In times gone by, if a person wanted to become an expert scholar, he would never just study under one rabbi. Instead he would travel to a variety of teachers to be exposed to a variety of views [5]. This ‘cross pollination’ is severely discouraged in modern Torah society. But Rabbi Schwarz believes this ‘new practice’ which encourages students to only study at one ideological institution, has a detrimental effect on scholarship in general, because a gifted student is led to believe that all meaningful learning can only take place within his present environment. The student thus insulates himself from further potential spiritual and intellectual growth.

“It has also become customary for all members of a particular group to follow a unique dress code — marked by subtle distinctions in various articles of clothing such as a hat or overcoat — which identifies them as being members of that group and no other.”

Rabbi Schwarz then goes on to explain that while it is true that in Egypt, the Jews dressed differently from their Egyptian counterparts — that was in order to differentiate them from the Egyptians. We are now differentiating ourselves from our fellow Jews!

Although dress codes obviously pre-dated the Holocaust, by analysing photographs of those older communities, it was clearly nowhere near the extent that it is today.

“Thus, in the ultimate of ironies, the very means used by our forefathers in Egypt to keep the Jews united…is now being used by these groups to separate themselves from all other Jews… We should not be inventing new practices that perpetuate division…”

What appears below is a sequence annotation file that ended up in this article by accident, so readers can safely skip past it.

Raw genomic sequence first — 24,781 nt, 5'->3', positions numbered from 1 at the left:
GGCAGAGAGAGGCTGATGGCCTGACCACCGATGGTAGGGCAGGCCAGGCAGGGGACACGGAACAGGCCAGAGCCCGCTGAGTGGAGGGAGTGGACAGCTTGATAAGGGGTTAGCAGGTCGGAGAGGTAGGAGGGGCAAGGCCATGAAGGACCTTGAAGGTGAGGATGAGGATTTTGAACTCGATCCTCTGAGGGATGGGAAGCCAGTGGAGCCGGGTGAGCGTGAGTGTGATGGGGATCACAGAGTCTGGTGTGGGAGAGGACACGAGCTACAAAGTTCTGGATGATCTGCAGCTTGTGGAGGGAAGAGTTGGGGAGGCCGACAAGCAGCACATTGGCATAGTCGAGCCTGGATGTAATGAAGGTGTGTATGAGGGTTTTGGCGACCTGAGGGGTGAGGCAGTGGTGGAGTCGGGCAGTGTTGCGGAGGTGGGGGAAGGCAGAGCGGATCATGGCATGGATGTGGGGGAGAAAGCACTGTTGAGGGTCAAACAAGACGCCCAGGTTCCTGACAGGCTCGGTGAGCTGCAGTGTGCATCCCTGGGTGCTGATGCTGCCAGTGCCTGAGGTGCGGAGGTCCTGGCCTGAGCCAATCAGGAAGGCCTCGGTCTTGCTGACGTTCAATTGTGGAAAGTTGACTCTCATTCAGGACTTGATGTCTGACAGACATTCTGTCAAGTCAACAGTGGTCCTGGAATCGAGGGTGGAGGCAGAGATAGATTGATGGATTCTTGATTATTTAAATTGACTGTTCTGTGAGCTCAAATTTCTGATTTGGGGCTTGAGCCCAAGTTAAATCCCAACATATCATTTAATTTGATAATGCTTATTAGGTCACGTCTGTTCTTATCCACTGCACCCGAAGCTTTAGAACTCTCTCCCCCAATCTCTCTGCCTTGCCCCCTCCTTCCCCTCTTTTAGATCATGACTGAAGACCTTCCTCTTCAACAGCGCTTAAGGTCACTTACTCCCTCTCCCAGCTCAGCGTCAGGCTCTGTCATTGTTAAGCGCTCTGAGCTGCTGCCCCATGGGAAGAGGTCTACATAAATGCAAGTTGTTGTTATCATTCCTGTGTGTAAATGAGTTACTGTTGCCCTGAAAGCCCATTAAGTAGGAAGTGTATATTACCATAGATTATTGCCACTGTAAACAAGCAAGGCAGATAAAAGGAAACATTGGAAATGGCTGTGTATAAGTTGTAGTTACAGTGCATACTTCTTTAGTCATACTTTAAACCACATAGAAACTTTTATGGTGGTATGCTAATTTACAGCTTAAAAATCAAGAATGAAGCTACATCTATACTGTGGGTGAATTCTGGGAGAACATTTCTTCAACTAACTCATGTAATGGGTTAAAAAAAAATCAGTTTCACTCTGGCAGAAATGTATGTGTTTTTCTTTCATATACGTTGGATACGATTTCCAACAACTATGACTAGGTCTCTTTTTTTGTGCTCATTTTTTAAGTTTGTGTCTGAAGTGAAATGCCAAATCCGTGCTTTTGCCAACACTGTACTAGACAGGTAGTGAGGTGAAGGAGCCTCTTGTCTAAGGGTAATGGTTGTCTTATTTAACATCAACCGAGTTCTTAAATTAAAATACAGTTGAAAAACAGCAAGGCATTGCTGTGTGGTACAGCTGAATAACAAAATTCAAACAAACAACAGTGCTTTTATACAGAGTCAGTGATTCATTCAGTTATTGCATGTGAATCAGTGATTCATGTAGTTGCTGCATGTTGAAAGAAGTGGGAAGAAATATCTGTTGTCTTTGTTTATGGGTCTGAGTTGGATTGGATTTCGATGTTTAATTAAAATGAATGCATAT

He traces this new thirst for factionalism directly to the generation surviving the holocaust which was young, orphaned and had no fixed tradition or long lines of links with the past. Whatever they had absorbed before the war was quickly forgotten, and only the major milestone observances were remembered without the subtle nuances of meaning and ethics that were once so tangible. When they transmitted these external demonstrations of faith to their children, it was much like a body without a soul. In a sense this was an unprecedented break in the mesora of Torah transmission, in that unlike earlier times where “a segment of the population in each new generation will have lived half their lives in the outgoing generation”, this did not happen after the war.

Although we have suffered many horrific calamities in our history, we were always defiantly quick to recover, and often experienced periods of great growth afterwards.  After the terrible persecutions of 1648, for example, the great commentators to the Shulchan Aruch [6] wrote their monumental works. Amazingly these works abound not just with legalities, but with amazing ethical insight and with respect for interpersonal relationships.

The difference was that in the past there were always surviving elders who had grown up in the spirit not just the letter of the Torah, and they were able to transmit that spirit to the next generation. Not so with the generation surviving the holocaust, where even those who did survive were “old, shattered and broken.”